- The Washington Times - Thursday, September 5, 2002

JOHANNESBURG The United States has agreed to pursue a new effort at international consensus-building before any attack on Iraq, European and Turkish officials said after meeting yesterday with Secretary of State Colin L. Powell.
Mr. Powell sought to downgrade the importance of weapons inspectors returning to Iraq, telling U.S. reporters they "perhaps" could play a role in averting armed intervention.
Inspections are "an issue, but not the primary issue," he said after a series of meetings with foreign leaders attending the U.N. World Summit on Sustainable Development.
But other leaders emerged from meetings with Mr. Powell believing they had a commitment to work for the return of weapons inspectors to Iraq before military action was taken.
"There is agreement between the [European Union] and the United States that here and now we should concentrate our efforts on ensuring that international weapons inspectors can get free and unrestricted access to Iraq," Danish Prime Minister Anders Fogh Rasmussen said after a meeting with Mr. Powell.
Mr. Rasmussen, whose country holds the European Union's rotating presidency, told reporters that Mr. Powell had "underlined that the United States attached the strongest importance to involvement of the international community in this Iraq case."
He said he thought it was "of vital importance to pursue the U.N. track."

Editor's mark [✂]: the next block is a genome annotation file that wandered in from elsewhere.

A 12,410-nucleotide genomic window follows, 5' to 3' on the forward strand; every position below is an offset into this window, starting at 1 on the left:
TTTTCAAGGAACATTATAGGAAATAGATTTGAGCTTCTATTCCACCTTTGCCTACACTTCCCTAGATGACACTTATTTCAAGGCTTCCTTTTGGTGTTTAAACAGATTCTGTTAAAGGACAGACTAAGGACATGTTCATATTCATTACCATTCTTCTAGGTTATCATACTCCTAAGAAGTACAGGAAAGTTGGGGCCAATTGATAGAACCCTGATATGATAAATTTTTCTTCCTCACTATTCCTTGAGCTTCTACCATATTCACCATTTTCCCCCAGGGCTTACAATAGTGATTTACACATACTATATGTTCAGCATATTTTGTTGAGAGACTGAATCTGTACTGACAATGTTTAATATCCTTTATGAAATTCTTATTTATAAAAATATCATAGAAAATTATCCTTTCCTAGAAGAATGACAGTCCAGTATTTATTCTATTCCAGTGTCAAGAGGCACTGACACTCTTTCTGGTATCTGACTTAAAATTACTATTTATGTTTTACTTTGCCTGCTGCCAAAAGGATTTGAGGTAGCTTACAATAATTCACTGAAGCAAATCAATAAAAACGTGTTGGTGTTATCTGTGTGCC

The Associated Press reported from Washington that President Bush was "strongly considering" a U.N. Security Council resolution that would set a deadline for Iraq to open its weapons sites to unfettered inspection.
Such a resolution would imply but not spell out any punitive action so as to avoid a veto by China or Russia, said one of three officials who confirmed the president's thinking, the AP said.
But Mr. Powell said the United States would not rule out an attack on Iraq even if it did allow inspectors back into the country. Inspectors have been barred since pulling out of Iraq ahead of allied air strikes in 1998.
As if to emphasize the American threat, the U.S. Navy has booked a large ship to carry tanks and heavy armor to an unspecified Middle Eastern port in the Persian Gulf this month, Reuters news agency quoted shipping sources as saying yesterday.
U.S. defense officials played down the shipment, saying it was designated for a military exercise in the Gulf region. But it is the third such shipment of arms and military hardware in a month using commercial shipping.
War preparations were also under way in Israel, where officials had told emergency and security services to complete preparations by early November for any Iraqi retaliation against a U.S. assault, Ha'aretz newspaper reported.
EU foreign ministers plan to discuss a plan with Mr. Powell in New York for a Security Council resolution demanding that Iraq unconditionally admit weapons monitors, European diplomats told Reuters.
Reuters said the plan, discussed at a weekend meeting in Denmark, had helped the EU members narrow their internal differences by shifting the focus from regime change to the return of the inspectors.
However, at least one of those differences grew even wider yesterday when German Chancellor Gerhard Schroeder bluntly declared that his government would not tone down its opposition to military action and would not "submit" to Washington.
Responding to comments a day earlier by British Prime Minister Tony Blair, who had declared that the United States "should not have to face this issue alone," Mr. Schroeder said Mr. Blair did not speak for all of Europe.

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